The structure accounts for the trajectory of GHG emissions rather than measuring a single point in time as Chile did with its carbon budget, which seems an interesting and sensible way to go. We price the option value of the two GHG emissions KPIs to around 0.5 and 0.3bps individually, or 0.7bps jointly.
In this piece, we discuss the renewable energy KPI and comment that it is not step-up priceable, as there are simply too few data points to produce probability forecasts, but that this should not be a material pricing issue given the high correlation between energy mix and GHG emissions KPIs.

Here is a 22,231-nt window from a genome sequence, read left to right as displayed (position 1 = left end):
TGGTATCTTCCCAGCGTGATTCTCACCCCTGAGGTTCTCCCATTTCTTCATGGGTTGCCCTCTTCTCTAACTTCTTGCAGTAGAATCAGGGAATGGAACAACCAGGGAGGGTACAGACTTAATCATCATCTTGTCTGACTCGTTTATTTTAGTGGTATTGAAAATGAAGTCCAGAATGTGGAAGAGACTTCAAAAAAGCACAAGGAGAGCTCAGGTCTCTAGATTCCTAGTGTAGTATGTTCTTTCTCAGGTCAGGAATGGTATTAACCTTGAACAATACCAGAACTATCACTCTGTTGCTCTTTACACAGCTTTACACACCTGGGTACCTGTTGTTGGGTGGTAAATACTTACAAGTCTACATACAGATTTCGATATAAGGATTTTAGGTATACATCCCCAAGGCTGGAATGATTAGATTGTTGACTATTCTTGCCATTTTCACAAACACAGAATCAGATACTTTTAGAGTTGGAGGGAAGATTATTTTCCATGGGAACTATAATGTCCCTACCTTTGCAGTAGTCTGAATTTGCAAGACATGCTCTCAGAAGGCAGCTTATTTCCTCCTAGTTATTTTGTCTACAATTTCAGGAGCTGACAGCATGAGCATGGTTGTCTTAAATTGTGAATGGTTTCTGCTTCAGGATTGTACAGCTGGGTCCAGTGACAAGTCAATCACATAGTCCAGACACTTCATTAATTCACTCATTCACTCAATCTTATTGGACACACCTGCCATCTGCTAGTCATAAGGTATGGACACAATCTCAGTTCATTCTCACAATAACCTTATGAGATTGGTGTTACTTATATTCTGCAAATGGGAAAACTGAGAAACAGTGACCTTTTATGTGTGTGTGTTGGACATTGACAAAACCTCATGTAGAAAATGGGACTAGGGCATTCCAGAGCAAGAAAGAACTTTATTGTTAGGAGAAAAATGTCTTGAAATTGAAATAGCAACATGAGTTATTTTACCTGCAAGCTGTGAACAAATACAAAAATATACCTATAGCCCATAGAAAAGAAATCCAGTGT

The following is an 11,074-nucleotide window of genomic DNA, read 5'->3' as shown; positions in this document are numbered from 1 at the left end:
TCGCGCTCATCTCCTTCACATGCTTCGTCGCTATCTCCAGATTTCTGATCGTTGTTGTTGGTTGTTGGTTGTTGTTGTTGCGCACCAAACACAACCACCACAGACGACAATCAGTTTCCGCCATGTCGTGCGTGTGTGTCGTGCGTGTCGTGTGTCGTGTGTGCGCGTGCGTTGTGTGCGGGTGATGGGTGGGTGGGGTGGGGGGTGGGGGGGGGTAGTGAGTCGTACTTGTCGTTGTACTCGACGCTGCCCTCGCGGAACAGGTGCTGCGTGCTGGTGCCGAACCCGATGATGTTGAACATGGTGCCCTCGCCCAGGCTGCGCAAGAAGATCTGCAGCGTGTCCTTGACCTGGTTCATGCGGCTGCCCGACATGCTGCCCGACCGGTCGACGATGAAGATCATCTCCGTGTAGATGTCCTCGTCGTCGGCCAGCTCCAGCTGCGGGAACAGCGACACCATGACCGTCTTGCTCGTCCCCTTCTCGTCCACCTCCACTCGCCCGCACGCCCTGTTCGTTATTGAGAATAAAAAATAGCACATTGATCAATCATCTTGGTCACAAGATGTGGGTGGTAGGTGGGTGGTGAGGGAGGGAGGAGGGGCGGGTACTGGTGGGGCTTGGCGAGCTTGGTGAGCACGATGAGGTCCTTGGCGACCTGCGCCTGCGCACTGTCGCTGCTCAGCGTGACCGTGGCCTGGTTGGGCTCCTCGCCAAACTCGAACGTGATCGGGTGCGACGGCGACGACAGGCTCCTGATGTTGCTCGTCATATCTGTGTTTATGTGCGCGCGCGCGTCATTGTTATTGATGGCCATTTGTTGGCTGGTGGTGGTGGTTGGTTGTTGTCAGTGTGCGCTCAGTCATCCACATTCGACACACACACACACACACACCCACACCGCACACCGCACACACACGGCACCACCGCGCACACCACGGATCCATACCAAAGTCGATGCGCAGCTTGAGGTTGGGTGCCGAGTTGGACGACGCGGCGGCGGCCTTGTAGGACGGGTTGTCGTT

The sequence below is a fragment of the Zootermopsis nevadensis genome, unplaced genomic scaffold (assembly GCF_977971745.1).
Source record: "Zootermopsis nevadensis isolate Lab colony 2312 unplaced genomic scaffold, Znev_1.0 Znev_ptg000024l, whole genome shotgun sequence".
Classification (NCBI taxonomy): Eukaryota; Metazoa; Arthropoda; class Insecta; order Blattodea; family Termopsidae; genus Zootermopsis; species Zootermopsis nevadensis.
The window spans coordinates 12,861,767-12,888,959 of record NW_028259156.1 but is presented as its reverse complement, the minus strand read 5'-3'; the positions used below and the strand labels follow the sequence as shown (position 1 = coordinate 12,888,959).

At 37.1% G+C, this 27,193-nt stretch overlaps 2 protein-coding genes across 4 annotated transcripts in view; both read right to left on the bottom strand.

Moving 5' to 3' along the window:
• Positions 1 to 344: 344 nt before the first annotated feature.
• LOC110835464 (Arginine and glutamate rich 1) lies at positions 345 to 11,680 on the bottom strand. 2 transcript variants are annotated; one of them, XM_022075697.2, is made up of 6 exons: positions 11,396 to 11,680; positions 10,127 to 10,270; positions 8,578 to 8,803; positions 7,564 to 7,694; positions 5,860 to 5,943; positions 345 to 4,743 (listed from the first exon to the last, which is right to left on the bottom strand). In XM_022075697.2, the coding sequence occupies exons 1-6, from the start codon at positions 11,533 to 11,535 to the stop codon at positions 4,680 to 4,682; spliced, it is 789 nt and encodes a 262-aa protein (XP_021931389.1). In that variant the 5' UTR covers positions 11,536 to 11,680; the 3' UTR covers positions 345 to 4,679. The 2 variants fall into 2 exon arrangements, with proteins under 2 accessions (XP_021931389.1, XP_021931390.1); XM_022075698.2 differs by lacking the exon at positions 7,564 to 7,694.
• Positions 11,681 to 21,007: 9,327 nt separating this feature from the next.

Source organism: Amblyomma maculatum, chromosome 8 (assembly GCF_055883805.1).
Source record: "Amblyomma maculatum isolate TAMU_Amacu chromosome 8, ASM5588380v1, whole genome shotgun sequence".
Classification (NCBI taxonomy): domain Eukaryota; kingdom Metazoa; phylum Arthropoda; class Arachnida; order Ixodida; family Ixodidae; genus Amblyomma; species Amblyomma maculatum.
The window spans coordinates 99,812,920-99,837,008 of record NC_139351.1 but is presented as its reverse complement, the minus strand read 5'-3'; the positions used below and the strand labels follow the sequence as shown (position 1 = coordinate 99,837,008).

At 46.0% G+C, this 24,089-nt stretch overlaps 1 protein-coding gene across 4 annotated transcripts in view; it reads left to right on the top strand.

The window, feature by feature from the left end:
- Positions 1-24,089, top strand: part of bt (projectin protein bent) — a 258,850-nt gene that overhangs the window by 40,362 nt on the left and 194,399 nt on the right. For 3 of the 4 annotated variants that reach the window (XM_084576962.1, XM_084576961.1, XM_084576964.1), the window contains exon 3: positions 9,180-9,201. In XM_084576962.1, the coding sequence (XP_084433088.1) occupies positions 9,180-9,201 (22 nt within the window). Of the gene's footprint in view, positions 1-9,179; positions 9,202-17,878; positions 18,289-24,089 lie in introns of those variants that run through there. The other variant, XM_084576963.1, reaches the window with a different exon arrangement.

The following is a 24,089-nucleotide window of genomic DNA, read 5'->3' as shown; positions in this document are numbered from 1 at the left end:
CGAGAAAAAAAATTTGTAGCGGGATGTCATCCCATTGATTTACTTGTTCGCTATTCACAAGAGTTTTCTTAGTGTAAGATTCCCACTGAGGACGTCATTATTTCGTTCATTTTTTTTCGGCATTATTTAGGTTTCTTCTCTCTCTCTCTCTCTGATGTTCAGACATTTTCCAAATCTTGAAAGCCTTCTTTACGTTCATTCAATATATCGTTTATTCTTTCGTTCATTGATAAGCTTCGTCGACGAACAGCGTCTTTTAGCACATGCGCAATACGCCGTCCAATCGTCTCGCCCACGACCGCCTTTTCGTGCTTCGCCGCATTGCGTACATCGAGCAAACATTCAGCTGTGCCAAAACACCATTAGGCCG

The relatively small optionality value in the Chile SLB illustrates a general point in this space: with a low coupon-step up value, and relatively short maturities over which the step-up could crystallise, there is limited premium that could be harvested and convertible into lowered cost-of-capital for the issuer. Issuers with robust structures like Chile are likely to benefit cost-of-capital wise from pushing bigger coupon step-ups.